Unitary container 11 has polystyrene posts 18 extending divergently out from container 11 in nonvertical directions. Posts 18 are adapted to receive a carrying strap or handle 19 for carrier 9. Carrying strap or handle 19 is affixed substantially at each end thereof to one of the posts 18 substantially perpendicular to the axis of each post.
Preferably, posts 18 extend upwardly from oblique portions of top wall 21 of container 11. However, posts 18 can extend from side walls 23 and 25, if so desired, provided that carrying strap or handle 19 is affixed to each post substantially perpendicular to the axis thereof. The angle between the axes of posts 18 can be from 30° to 180°.
Preferably, each post 18 has a substantially D-shaped cross-section with an increased diameter or head at its outer end. While the increased diameter can likewise have a D-shaped cross-section, it can have another configuration, if so desired. Advantageously, the substantially D-shaped cross-section of posts 18 provides the maximum load-bearing surface for carrying strap or handle 19 on the curved portions of the D, while minimizing the amount of polystyrene required in posts 18 on the flat, non-load-bearing portions thereof.
Carrying strap or handle 19, preferably, is made of high density polyethylene and has apertures 28 substantially at each end thereof and complementary to posts 18. Advantageously, carrying strap or handle 19 can have slits 31 which allow apertures 28 to be placed over the increased diameter of posts 18. Other configurations of carrying strap or handle 19 and the method of its attachment will be readily apparent, but the force transmitted to each post 18 when container 11 is lifted vertically by carrying strap or handle 19 must be perpendicular to the axis of each post 18.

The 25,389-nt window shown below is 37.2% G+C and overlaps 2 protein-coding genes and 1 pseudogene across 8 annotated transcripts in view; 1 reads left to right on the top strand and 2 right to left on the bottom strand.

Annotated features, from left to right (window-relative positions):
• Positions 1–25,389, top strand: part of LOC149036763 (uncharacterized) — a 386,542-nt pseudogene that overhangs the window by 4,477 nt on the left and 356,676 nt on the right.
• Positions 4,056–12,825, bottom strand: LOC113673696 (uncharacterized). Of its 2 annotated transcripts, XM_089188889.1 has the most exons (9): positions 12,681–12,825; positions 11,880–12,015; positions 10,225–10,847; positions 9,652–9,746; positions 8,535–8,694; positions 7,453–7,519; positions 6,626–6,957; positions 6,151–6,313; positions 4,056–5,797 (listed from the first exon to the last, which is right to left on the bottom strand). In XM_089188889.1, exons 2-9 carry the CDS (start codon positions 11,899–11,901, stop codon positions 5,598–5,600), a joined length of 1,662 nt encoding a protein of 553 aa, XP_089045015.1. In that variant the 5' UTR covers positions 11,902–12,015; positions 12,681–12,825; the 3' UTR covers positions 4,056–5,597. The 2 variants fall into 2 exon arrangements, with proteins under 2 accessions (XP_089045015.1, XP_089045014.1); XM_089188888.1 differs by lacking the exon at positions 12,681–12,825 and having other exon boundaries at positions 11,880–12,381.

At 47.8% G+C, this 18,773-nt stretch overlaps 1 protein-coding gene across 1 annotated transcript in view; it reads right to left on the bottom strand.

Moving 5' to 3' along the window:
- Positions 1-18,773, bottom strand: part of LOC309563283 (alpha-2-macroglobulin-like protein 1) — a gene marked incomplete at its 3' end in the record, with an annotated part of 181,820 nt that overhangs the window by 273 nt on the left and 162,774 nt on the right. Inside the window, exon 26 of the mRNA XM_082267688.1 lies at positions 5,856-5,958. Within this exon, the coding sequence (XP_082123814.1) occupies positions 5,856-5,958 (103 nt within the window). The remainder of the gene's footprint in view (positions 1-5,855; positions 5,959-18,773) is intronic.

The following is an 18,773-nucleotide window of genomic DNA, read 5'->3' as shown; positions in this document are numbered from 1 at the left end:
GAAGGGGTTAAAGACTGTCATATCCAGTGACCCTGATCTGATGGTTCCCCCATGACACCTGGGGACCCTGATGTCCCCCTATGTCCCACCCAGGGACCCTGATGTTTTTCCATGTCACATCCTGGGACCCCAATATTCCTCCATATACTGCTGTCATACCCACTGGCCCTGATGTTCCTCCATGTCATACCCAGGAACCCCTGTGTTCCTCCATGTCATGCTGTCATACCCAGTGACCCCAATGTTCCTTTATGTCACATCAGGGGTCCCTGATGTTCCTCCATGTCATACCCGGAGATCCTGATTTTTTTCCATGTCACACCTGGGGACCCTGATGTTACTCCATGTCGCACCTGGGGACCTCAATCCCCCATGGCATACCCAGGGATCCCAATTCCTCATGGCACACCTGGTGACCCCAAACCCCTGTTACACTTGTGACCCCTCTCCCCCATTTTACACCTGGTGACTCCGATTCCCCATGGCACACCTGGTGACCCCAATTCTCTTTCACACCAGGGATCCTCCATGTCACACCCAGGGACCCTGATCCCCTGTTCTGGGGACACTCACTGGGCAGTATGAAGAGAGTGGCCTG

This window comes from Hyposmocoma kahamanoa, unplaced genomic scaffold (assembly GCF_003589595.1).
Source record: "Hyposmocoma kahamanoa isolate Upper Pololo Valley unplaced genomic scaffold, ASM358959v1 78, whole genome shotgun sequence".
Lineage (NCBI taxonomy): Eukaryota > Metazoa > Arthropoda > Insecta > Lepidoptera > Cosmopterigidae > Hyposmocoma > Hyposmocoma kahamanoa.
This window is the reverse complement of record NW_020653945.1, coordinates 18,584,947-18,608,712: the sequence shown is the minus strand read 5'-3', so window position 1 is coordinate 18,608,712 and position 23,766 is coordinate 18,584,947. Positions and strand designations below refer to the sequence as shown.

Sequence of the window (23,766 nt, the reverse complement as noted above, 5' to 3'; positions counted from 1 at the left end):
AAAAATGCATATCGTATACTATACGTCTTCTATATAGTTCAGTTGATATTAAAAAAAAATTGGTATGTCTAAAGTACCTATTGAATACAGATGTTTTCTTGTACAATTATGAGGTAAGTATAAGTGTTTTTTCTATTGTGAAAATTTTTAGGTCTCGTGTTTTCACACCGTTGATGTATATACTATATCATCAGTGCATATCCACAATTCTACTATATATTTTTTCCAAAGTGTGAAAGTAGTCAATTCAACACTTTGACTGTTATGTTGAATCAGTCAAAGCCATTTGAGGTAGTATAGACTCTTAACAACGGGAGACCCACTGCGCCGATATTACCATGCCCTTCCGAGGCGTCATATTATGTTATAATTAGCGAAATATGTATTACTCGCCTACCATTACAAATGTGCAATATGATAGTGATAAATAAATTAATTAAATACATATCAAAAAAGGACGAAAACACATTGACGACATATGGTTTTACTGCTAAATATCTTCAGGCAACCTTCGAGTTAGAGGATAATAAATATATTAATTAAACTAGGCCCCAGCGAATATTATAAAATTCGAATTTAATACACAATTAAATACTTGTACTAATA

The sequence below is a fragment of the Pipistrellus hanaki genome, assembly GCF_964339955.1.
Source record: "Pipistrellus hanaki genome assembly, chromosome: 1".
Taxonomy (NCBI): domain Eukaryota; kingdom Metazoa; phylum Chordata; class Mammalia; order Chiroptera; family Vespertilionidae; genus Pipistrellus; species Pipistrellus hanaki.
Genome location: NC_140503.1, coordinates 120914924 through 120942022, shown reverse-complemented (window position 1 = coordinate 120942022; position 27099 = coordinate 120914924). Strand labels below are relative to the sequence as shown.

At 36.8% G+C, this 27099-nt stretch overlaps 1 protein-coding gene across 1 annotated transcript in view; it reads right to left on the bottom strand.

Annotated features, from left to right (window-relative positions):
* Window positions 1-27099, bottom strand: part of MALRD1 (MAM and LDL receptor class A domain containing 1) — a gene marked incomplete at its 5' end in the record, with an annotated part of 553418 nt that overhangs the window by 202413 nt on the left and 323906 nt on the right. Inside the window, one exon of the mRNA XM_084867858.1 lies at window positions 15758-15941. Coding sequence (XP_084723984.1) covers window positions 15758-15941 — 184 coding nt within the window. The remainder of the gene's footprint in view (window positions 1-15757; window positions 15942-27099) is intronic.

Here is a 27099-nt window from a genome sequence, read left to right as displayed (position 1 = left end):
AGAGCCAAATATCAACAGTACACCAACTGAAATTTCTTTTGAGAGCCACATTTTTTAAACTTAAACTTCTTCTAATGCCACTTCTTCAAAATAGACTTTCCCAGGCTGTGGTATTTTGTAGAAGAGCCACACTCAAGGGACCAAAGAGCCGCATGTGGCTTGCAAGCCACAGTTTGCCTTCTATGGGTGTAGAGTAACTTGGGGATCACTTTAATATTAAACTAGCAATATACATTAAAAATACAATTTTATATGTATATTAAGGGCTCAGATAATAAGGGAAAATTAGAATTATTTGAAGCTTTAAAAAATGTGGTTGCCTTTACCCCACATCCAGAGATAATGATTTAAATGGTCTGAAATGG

Container 11 is molded according to conventional techniques for molding expanded rigid polystyrene plastics in a two-part mold. However, the preferred embodiment of container 11, shown in the drawing hereof, provides novel undercut portions in posts 18 and below rims 43. Undercuts are not generally molded into polystyrene objects. Advantageously, the novel undercuts of posts 18 and below rims 43 are achieved by designing the mold so that it parts without engaging posts 18 or rims 43.
The preferred embodiment of the carrier of the present invention, as shown in the drawing, is particularly suited for use as an emergency medical kit. Carrier 9 has a cover 41 forming a front wall and affixed to container 11 over an undercut rim 43 molded on side walls 23, 25 of container 11. Advantageously, cover 41 can be transparent and made of polybutyrate or an acrylonitrile, butadiene, styrene copolymer, thereby allowing its contents to be visually inspected without removing the cover. To facilitate rapid removal of cover 41 from carrier 9 in an emergency, container 11 can have a recessed portion 46 in top wall 21.
To maintain the visibility of the contents of carrier 9, the label 51 therefor can be affixed to a recessed portion in the back wall 53 of container 11. The recessed label 51 further obviates soiling which could occur while the carrier is on its back during assembly, shipping, storage or use.
Having described the invention in specific detail and exemplified the manner in which it may be carried into practice, it will now be readily apparent to those skilled in the art that innumerable variations, applications, modifications and extensions of the basic principles involved may be made without departing from its sphere or scope.